In this tutorial we learned about some optional steps that are helpful when we want to share a language:
Writing documentation using Racket’s specialized Scribble documentation language, which allows us to easily cross-reference documentation for other languages and libraries.
The "info.rkt" file, which defines package metadata that cooperates with Racket tools, like a version number, collection name, documentation path, and dependencies.
The package server, which lets us share our package with Racket users and easily issue updates, as well as automatically testing our package.
Between this tutorial and the second jsonic tutorial, we’ve now covered all the essential housekeeping tasks. Though these tasks are always optional, they’re typically part of a well-designed, well-engineered language.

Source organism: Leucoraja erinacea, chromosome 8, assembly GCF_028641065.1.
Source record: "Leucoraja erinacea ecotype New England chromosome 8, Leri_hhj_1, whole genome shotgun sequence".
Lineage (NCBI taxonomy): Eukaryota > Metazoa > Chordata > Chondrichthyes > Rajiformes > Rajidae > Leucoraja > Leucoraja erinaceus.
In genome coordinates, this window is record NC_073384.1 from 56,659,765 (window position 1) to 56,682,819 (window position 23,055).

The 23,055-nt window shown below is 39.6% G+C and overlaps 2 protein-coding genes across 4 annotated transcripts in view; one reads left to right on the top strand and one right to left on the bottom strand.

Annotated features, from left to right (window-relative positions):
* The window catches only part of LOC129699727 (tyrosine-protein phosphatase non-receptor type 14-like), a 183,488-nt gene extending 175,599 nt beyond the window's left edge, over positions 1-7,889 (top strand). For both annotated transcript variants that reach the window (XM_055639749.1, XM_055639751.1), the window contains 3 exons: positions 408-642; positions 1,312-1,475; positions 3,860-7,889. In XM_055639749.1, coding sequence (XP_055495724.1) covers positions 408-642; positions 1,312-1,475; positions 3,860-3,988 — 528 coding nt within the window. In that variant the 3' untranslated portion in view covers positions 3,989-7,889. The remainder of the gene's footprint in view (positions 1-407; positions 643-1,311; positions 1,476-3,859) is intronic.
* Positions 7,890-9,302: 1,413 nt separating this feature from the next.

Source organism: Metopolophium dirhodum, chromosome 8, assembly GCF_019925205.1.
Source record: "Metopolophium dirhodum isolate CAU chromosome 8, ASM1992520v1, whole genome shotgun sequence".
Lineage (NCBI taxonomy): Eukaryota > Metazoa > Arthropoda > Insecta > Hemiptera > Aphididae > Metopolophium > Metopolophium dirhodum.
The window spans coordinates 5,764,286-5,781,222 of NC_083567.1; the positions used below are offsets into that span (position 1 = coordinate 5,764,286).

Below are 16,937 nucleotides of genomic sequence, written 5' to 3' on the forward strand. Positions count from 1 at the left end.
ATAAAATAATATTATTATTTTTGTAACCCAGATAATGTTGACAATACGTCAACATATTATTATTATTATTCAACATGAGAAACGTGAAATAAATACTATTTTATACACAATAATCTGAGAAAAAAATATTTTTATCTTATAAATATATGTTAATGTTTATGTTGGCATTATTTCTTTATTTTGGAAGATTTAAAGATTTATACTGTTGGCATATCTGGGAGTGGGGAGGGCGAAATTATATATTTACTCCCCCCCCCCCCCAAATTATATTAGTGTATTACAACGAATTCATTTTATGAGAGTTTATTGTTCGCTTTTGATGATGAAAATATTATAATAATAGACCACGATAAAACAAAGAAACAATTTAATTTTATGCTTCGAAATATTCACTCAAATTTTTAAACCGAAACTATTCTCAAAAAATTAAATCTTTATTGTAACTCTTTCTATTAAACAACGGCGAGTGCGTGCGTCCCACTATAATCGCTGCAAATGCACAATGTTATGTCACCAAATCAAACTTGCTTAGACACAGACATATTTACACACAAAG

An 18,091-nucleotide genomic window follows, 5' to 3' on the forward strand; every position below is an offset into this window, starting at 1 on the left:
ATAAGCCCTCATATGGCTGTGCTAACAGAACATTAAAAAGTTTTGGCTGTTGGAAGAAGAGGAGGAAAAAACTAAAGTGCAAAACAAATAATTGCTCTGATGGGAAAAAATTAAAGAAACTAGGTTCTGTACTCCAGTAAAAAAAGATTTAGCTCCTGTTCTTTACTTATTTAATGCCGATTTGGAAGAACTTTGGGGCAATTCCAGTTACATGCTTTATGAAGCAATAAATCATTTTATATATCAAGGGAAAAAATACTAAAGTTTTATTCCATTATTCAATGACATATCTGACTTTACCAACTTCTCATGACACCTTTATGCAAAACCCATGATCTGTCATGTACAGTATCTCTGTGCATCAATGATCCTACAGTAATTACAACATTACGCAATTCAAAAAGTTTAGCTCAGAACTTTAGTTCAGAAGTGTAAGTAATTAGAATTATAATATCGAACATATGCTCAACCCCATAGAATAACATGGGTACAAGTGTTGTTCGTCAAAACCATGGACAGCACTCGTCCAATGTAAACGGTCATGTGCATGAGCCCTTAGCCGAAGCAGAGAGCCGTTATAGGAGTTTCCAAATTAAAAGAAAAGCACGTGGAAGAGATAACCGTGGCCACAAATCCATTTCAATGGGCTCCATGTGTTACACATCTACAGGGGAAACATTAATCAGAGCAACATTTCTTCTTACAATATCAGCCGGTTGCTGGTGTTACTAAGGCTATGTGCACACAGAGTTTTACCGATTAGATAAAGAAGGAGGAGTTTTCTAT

The good news is that it’s the same process for any Racket-implemented language. This is a huge benefit of using Racket as an implementation platform. We spend less time reinventing the wheel, and more time coding up the parts that are specific to our new language. And if we can do it for jsonic, we can do it for any language.
But having covered all that, let’s get back to language design, and try making some languages that are more sophisticated than jsonic.